If these objects remind you of specific films, then that means they did their job as props. Props can be used to accomplish many things in your film, like transition smoothly from scene to scene, act as a conduit for emotional reveals, or simply mow down a bunch of adversaries -- like the lawnmower in Dead Alive.

Rishi Kaneria takes a deeper look at the power of props in this video essay entitled Why Props Matter:

Not taking advantage of the storytelling potential props inherently have is like not cashing in a winning lottery ticket. You can get creative with the weapons your characters use to make your fight scenes unpredictable and exciting. You can find an unusual object that draws the audience's eye, like John Hammond's Amber Mosquito Cane in Jurassic Park.

There are so many ways to utilize your props so that they serve your story, rather than allowing them to simply take up space within the diegesis. Every object can add to your story if they are telling their own story. One film that comes to mind that not only uses props that seem to have their own story, but also pays particular attention to the props themselves is Office Space.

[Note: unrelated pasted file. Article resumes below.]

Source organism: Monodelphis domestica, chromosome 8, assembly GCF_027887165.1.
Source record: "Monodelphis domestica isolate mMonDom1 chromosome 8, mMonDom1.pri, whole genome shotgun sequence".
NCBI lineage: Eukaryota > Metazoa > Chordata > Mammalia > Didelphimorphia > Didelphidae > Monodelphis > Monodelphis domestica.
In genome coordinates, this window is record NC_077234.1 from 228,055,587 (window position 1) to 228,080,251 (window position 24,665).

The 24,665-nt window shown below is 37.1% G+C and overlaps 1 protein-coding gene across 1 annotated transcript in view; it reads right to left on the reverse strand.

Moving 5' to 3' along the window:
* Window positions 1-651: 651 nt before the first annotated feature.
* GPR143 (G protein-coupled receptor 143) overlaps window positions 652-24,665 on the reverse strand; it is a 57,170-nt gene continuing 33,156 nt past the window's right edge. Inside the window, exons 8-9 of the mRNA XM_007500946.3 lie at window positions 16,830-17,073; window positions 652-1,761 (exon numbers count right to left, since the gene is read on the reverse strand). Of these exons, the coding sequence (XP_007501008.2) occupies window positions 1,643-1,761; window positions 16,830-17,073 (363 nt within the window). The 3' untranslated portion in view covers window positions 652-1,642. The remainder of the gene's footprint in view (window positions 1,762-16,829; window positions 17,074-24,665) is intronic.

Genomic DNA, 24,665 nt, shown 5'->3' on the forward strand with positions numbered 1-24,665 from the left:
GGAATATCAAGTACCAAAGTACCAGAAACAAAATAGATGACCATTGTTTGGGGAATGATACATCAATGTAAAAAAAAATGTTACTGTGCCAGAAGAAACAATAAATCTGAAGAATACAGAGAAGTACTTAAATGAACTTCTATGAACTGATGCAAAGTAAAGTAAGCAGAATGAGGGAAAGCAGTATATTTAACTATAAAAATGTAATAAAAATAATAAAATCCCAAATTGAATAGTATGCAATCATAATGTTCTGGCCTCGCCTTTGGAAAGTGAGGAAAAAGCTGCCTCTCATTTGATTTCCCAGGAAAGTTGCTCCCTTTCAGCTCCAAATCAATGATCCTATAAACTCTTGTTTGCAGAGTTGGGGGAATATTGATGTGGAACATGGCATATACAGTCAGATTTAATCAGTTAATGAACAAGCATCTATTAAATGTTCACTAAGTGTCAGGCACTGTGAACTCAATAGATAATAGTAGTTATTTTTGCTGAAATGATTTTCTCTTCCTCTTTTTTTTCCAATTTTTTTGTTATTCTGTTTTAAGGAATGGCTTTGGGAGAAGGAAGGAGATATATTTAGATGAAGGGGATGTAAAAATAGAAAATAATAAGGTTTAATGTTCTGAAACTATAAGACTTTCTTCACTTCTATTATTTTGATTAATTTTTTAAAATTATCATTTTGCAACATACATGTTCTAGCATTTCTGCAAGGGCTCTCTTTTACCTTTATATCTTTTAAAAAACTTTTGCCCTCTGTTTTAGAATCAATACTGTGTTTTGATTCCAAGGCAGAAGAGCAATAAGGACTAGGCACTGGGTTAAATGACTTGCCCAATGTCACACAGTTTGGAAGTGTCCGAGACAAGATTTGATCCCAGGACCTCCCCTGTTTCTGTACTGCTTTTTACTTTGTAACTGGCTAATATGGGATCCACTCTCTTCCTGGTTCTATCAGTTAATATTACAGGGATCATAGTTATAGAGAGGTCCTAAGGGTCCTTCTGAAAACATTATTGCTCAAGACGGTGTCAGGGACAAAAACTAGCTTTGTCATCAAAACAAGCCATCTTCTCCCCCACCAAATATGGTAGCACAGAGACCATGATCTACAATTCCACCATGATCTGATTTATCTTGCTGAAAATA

Think -- Lumbergh's coffee mug, Peter's TPS reports, Milton's stapler, Joanna's 15 pieces of flair, and that damn copy machine -- they all become their own characters, partly because director/writer Mike Judge gave these props significant amounts of screen time to interact with and affect the human characters in the film -- he gave them a life of their own; he made them important characters.

So, the next time you're planning a film be sure to give your props just as much thought and attention as your cast, because they can end up affecting and influencing your narrative just as much, sometimes even more, than your actors.

Source: Rishi Kaneria